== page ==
How is the Procedure Performed?

Colonoscopy, whether performed for diagnostic or therapeutic purposes, is a minimally invasive, relatively painless procedure. It involves inserting a flexible scope into the patient’s large intestines. This instrument, called colonoscope, is specially designed to evaluate the entire large intestine (around 3 to 4 feet in length). It is also designed so that other procedures can be performed while it is in the colon. These include biopsies and lesion removal.

The colonoscope works by taking a video of the colon and transmitting it to a computer screen. If a polyp or lesion is found, the doctor will determine if it is possible to remove it during the same procedure. The patient is placed under intravenous sedation throughout the whole procedure, which means that they are drowsy but very comfortable and able to breathe on their own.

Prior to undergoing colonoscopy, there are some preparatory steps involved. Patients are advised to undergo a colon cleansing procedure, which will make the visual examination more effective. Most doctors recommend drinking polyethylene glycol (PEG), which causes the patient to experience diarrhea to effectively remove the contents of the colon. 50% of the solution is taken in the late afternoon or evening on the day prior to the test, while the other half is taken around 5 hours before the test.

Patients are also asked to consume clear liquids the day before the test up until 2 hours before it. On the night before the test, some patients are also advised to take laxatives.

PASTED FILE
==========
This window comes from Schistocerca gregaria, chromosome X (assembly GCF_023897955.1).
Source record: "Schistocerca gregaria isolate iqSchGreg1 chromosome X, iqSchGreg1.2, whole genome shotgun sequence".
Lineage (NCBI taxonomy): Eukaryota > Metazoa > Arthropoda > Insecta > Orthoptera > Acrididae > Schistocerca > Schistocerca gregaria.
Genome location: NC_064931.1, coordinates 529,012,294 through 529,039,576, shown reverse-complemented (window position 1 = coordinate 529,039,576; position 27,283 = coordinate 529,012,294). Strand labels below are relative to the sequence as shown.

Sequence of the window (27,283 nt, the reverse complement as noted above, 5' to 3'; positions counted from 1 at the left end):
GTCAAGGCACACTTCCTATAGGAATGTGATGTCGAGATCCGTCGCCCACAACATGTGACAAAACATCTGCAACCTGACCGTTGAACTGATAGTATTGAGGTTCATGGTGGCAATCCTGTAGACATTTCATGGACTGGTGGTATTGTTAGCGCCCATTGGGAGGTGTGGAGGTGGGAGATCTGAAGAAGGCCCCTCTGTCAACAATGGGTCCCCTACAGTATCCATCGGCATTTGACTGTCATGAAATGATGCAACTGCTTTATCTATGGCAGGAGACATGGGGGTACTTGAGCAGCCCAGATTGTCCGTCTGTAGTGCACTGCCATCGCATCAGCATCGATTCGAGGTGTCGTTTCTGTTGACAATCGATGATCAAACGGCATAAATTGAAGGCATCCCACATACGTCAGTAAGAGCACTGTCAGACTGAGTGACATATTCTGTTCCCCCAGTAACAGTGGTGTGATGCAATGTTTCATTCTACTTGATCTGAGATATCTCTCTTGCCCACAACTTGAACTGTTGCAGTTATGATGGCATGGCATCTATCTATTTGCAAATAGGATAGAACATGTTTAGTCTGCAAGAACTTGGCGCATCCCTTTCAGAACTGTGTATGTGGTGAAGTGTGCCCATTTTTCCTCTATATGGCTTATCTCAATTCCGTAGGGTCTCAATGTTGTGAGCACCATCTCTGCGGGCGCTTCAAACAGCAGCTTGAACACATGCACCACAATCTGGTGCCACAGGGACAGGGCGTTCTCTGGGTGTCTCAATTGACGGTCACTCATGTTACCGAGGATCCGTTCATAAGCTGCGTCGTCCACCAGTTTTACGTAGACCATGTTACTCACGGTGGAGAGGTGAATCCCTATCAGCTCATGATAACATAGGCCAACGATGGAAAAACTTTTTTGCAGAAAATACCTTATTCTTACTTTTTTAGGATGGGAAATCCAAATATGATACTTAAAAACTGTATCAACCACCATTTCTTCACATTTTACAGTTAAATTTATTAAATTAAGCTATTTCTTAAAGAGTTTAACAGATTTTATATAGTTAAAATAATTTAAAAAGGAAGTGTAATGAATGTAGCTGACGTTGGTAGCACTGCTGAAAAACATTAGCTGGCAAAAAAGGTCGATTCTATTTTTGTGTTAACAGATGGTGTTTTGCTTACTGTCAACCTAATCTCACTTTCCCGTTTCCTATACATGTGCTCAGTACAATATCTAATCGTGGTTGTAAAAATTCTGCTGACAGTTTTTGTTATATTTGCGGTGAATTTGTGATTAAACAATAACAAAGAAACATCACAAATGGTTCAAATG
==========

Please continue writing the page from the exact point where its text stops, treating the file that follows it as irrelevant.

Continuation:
Aside from PEG, patients can also take a phosphate solution or phosphate tablet, which are very effective in cleansing the colon.

Possible Risks and Complications

While very effective, colonoscopies do have some disadvantages. Colonoscopies tend to be more effective at detecting cancer in the left side of the colon than in the right. This may be due to the fact that the right side of the colon is more prone to flat and pale lesions that are difficult to detect, and even when detected, difficult to remove through colonoscopy.

The accuracy of a colonoscopy is also affected by the experience level and skill of the doctor performing the procedure. For best results, the test should be done by a skilled gastroenterologist, and the patient should be adequately prepped for the procedure.

Colonoscopy is also not without potential complications, although the risk is small and relatively insignificant. These include colon perforation and bleeding.

There are also some complications related to the use of sedation and these may include some cardiac and respiratory issues. The risk, however, is quite low, especially when compared to the risk of developing colon cancer.

References:

  • “American Cancer Society recommendations for colorectal cancer early detection.” American Cancer Society. https://www.cancer.org/cancer/colon-rectal-cancer/detection-diagnosis-staging/acs-recommendations.html

  • “Do you need a colonoscopy?” April 1, 2012. Berkeley Wellness, University of California. http://www.berkeleywellness.com/self-care/preventive-care/article/do-you-need-colonoscopy